Sunday, July 12, 2009

Álftavatn --> Landmannalaugar (25 km/15.5 miles)

Photos: (1) View of Álftavatn from above; (2) The scenery begins to change; (3) Typical mountains of the Landmannalaugar area; (4) Endless mushy snow fields; (5) Lost in the fog of the hot springs; (6) At the top, close to Landmannalaugar

It’s a clear blue sky again in the morning when we leave at 9am. Immediately my heel hurts so badly I can hardly take a step. It’s not rubbing, and it’s not a blister, it’s something inside the Achilles tendon somewhere. It’s been acting up for a few days now, and although I’m good at ignoring pain, this time I cannot take one more step without finding a solution. I carry some extra padding to put under my hip belt or shoulders if the straps are rubbing, so I use some of this to put into my shoe. I put it underneath the heel to change the position of my foot as I walk, and it takes three attempts before I find just the right position, and when I do, it really does the job. I’m able to walk just fine now, although I’m afraid of taking off my shoes for crossing rivers and not finding the right position again. I also walk slow at first, worried about the padding shifting position, but as the day progresses, I gain confidence that it will hold up.

We soon come across a larger river, but we can hop across with our shoes on, although we watch others changing into their wading sandals as we pass. The trail starts off quickly with very steep inclines that are hard on the knees, but pay off with spectacular panoramas. Not a cloud in the sky allows us endless, vast views. I’m very slow on the inclines and Henning is way ahead of me, but that’s ok. I take lots of pictures along the way. Lots of hikers without poles pass by in the other direction, going downhill. I cannot imagine doing this steep stretch without poles, either uphill or downhill. One lady is nearly panicking, as she slips and slides most of the way downhill. At the end of the inclines, we stop for a longer rest, just watching the people pass us by. So far I have avoided the Laugavegur because of the vast amount of people rumored to travel this route every year. But I have to admit that I didn’t feel bothered by it, especially after hiking in such remote areas the last few days. On the contrary, I was pleased at the amount of people getting such wonderful exercise and appreciating the outdoors. Throughout the hike, I’ve also noticed a much larger number of Icelanders outdoors than usual, which is particularly pleasing to note.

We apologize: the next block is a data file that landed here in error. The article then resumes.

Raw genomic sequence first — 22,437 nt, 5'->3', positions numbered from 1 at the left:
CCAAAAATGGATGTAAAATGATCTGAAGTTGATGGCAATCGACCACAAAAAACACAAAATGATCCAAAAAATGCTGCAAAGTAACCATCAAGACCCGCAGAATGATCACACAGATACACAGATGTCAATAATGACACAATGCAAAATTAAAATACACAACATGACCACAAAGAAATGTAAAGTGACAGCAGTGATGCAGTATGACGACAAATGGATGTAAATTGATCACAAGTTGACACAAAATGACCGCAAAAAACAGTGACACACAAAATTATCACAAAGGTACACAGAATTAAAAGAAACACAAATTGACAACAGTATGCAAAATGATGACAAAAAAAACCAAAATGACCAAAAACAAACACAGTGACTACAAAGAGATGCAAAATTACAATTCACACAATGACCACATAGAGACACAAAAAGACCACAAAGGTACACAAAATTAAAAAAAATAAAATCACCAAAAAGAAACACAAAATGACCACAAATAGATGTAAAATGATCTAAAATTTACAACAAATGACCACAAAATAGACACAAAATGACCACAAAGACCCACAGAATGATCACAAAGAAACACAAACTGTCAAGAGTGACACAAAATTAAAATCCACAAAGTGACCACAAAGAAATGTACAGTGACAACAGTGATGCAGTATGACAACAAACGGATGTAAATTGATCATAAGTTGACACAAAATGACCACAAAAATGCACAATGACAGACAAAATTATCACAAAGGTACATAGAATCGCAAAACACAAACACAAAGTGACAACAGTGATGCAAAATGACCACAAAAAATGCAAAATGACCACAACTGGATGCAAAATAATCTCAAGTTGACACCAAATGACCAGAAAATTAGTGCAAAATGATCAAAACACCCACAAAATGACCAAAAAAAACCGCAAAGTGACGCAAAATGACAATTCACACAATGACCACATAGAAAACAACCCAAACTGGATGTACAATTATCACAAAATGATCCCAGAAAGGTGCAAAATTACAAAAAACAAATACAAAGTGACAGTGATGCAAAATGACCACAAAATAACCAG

As we near Hrafntinnusker, the terrain changes. We’re quite high up and have to cross endless snow fields that are quite mushy from the heat. The mountains are starting to resemble the sandy trademarks of Landmannalaugar already. Once the hut Hrafntinnusker is visible off in the distance, we begin to see obsidian dotting the landscape. The pieces get larger the closer we get to the hut. This is nothing compared to the pieces I saw near Strútur or two years ago on my hike to Landmannahellir. It’s simply amazing – the size of the black chunks that glitter in the sunlight. Luckily it’s a sunny day, or it wouldn’t be nearly as spectacular. We reach the hut Hrafntinnusker at 3 pm and take a long rest in the sun, a warm meal included. If at all possible, we’d like to continue to Landmannalaugar since we lost a day by staying at Strúttslaug. Besides, I’m not keen on spending the night in a tent at over 1000 m unless necessary. The weather is just too good right now, and we should take advantage of it.

We’re ready to go after a good meal and head on the trail to Landmannalaugar at 6 pm. I’m a bit worried that my feet, and especially my heel, won’t hold up so our speed is brisk and we only take a few short photo stops. The route begins through endless snowfields again, and soon afterwards we pass a few hot springs. Soon I begin to recognize things, so we must be almost there. We arrive in Landmannalaugar at 10 pm, thoroughly exhausted, but the wardens are still active and we’re able to pay the ISK 900 fee per person/tent. After pitching our tents, fetching our bags that we left behind, and a quick meal, I fall into a deep sleep at around midnight.

The first and longest leg of our hike is over, it’s been 130 kilometers (81 miles) so far, my feet are numb and blistered but it feels good and I think Henning and I are both a bit proud of our feat/feet.